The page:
There is normally a friendly degree of friction, rivalry, and competition between institutions that nominally pursue the same goals. However, in the material world, entities of the same alignment and even the same deity exist with a certain amount of jealousy, pride, and competition. The preference for power is apparent in all institutions and creatures of the material world, even the most seemingly indifferent, neutral creatures.
Entities in the material world are usually in competition for image and identity as validly representative of certain alignment principles, and this usually prevents one alignment from dominating totally over the others. The evil warlord will be betrayed by his own power-hungry lieutenant, and the good ruler will be accused of shortcomings by his good followers. The measure, therefore, of competition is based on power, not alignment. Among the truly devout (such as paladins) it is expected that they behave in a manner that rises charismatically above these petty intrigues.
Euthyphro and Divine Accidence
This is the question of whether the gods are above alignment or subject to alignment based on their attitude and behavior.
First, for simplicity, the gods are viewed as not needing involvement in the material world. Whether Draco’s pet dog dies or not will not diminish the pure good of the multiverse or mollify the pure evil. In other words, the gods never really intentionally do anything personally, to impact things, because the world is so far beneath their contemplation that it is almost impossible for them to form a definite will with respect to the material world, a place so insignificant and meaningless it might as well be a fictitious story in which they engage their imagination. The minds of the gods are more focused, however, on their own planes of existence, where their powers to affect being can be truly discerned and felt.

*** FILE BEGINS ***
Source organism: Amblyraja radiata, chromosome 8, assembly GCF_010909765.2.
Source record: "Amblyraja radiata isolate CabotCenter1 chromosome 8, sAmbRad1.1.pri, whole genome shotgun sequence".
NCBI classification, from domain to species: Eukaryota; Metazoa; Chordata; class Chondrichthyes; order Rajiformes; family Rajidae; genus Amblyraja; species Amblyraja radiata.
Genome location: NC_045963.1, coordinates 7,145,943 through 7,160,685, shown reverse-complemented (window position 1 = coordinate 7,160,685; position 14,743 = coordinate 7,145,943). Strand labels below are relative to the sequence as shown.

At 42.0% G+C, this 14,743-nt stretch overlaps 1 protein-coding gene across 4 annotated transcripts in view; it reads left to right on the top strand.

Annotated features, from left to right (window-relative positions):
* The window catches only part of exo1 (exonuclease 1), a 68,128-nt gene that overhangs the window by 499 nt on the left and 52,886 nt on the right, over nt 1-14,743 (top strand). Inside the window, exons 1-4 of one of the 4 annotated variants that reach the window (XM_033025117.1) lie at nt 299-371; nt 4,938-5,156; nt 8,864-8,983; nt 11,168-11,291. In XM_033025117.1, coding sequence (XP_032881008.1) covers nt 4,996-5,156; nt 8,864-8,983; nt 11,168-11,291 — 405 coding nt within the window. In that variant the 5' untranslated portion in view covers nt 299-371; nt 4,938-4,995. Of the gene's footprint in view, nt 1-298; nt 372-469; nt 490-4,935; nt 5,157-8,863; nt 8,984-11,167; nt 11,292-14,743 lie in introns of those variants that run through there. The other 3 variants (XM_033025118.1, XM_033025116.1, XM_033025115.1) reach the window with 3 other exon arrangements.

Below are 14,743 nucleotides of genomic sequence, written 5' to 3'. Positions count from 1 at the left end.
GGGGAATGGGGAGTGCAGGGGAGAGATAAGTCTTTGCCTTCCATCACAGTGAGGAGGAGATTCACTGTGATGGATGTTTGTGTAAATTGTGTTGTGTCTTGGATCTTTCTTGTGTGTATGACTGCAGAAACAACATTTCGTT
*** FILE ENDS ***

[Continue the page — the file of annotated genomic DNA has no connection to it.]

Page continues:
Second, the actions of the gods in the world are viewed rather like crumbs falling from the table rather than the actual meal. In some cases, it may be viewed more like a deliberate handing of human food to a pet dog. In extremely rare cases, the gods might actually take a vested interest in the material world, but for the most part this is like a sickness for them. In many noteworthy times, such a ‘sickness’ may involve them wandering around in the world as an avatar or in an aspect, promoting their causes. Eventually, the sickness usually passes and they, return intact to their own realm.
The clerics and worshipers, therefore, of the gods must be viewed as those who have found power or privilege, not piety (per se). Those who are truly pious, of course, will by divine intervention be brought to a better place in the afterlife (it is generally admitted). The fate of souls might be enough to arouse some divine interest, but otherwise, the access of clerics and worshipers to the gods is more like a pattern of accidents. Just as human breath spits out vapor and other chemicals, the clerics have learned to harvest the divine breath and make useful its proffering. However, in places where, of course, the people abuse the god’s name or arouse his wrath, the god is more than capable of ‘holding his breath’.